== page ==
5-7 pages double spaced
1. Formulate a sensitizing idea or hypothesis — a way of conceptualizing the observations and experiences you wish to relate.
a. Cite where you got the idea, or if it is original, what extant
idea or framework it is similar or related to. Use the materials we have read, supplemental reading materials, and library resources. Ragin and Amoroso give many examples of the concepts that guide inquiry when they illustrate points in their chapter on qualitative research strategies. By now, we have learned that theory and method go together, like a horse and carriage.
b. State your idea in a way that sets up your project.
2. Describe the setting where you gathered your observations or gained your experiences. This is a methodology section in the sense that you tell how it is that you know what you know. You may gather novel observations in a public setting, or you may rely on recollections of experiences. If you use recollections, you should be specific about the context in which you had the experiences — where, when, how, etc.
3. Relate or document your observations or experiences. You may follow whatever organization you think is appropriate for your particular project. If you are observing, then organize your observations according to principles or rules, or some other conceptual format that allows you to “classify” what you (Ragin and Amoroso give many examples in the chapter on qualitative research). Or, you may prefer to use a narrative approach.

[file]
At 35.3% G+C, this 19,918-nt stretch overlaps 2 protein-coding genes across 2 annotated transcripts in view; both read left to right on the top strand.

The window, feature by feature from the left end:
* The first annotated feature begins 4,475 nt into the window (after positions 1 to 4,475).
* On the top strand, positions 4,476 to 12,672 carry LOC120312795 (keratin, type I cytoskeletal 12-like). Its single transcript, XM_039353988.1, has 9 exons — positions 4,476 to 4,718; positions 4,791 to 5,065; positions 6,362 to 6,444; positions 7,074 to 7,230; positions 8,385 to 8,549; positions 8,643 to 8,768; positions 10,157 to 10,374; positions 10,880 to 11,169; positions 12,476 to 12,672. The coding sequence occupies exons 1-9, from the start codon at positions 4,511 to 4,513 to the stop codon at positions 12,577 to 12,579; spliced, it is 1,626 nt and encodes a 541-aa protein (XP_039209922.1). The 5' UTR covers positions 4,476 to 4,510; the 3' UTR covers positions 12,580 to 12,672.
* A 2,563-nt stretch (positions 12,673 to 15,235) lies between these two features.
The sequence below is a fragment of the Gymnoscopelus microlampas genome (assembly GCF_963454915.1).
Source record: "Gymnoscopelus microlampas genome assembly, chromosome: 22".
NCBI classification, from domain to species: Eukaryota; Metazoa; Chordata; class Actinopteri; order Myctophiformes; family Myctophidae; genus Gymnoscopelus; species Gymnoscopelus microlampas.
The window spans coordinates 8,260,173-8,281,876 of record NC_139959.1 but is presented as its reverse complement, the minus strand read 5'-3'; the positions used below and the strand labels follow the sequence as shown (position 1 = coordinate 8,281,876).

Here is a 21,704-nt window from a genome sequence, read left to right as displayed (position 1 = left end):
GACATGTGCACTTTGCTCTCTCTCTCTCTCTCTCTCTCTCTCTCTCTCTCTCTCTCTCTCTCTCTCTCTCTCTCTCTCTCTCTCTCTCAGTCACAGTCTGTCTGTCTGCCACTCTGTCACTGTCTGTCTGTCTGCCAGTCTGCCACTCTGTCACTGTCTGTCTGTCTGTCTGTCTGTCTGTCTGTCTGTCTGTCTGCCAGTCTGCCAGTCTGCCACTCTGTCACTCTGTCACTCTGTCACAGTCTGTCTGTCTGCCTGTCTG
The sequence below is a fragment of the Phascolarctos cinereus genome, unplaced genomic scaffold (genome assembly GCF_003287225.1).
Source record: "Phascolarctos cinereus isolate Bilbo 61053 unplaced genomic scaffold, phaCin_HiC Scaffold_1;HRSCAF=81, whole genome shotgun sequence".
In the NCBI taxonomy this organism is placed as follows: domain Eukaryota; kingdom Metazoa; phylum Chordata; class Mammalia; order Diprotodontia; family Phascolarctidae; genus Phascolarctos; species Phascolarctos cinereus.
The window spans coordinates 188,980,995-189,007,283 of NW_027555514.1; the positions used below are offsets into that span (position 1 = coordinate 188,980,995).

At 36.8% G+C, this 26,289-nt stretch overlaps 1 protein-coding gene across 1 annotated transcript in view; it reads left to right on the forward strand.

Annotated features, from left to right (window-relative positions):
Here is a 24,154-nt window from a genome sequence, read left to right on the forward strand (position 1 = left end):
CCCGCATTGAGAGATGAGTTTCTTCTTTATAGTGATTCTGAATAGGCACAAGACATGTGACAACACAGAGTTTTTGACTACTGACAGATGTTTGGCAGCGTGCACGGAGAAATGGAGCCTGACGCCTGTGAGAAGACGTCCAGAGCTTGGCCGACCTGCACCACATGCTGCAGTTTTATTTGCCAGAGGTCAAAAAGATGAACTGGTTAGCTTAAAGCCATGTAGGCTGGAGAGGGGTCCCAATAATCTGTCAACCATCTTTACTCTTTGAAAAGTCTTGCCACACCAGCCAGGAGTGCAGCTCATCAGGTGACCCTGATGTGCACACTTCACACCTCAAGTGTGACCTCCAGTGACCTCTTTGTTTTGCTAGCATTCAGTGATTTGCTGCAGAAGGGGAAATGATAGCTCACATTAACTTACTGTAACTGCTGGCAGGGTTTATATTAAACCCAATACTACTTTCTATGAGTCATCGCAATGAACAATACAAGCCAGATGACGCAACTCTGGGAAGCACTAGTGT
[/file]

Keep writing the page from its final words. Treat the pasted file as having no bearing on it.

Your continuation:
4. Relate the concepts or sensitizing ideas to the documents. Sometimes it is easier to integrate steps 3 and 4. It all depends on your conceptual framework and the type of documents you are using.
5. Draw out an insight, make a concluding statement or otherwise
finish-up your paper with a BIG idea.
There are several journals that specialize in publishing qualitative research. You might want to spend a little time browsing them for examples you can follow. My suggestions are Journal of Contemporary Ethnography, Symbolic Interaction, and Qualitative Sociology
Note: If choose to collect observations of public life or use recollections of your experiences in public, report only those activities that take place in the public realm. Follow Lyn Lofland's definition of a public realm: "those areas of urban settlements in which individuals in copresence tend to be personally unknown and only categorically know to one another … the public realm is made up of those spaces in a city which tend to be inhabited by persons who are strangers to one another or who 'know' one another only in terms of occupations or other nonpersonal identity categories (for example, bus driver -customer" (Lofland, Lyn, The Public Realm: Exploring the City's Quintessential Social Territory, page 9).
This means that you observe and report only those activities that are public. In public, people have a reasonable expectation that they may be observed. You must not report names or offer any information that could identity a person or group. In general, a reader of your report should not be able to recognize individual identity. Place identity, or at least accurate descriptions of places, may be important for providing context for your report, but you may prefer to use made-up names of places to ensure the public nature of your observations. Confidentially can be ensured by limiting your observations to what happens in the public realm, and by interpreting these interactive encounters from the perspectives of abstract concepts of the public realm.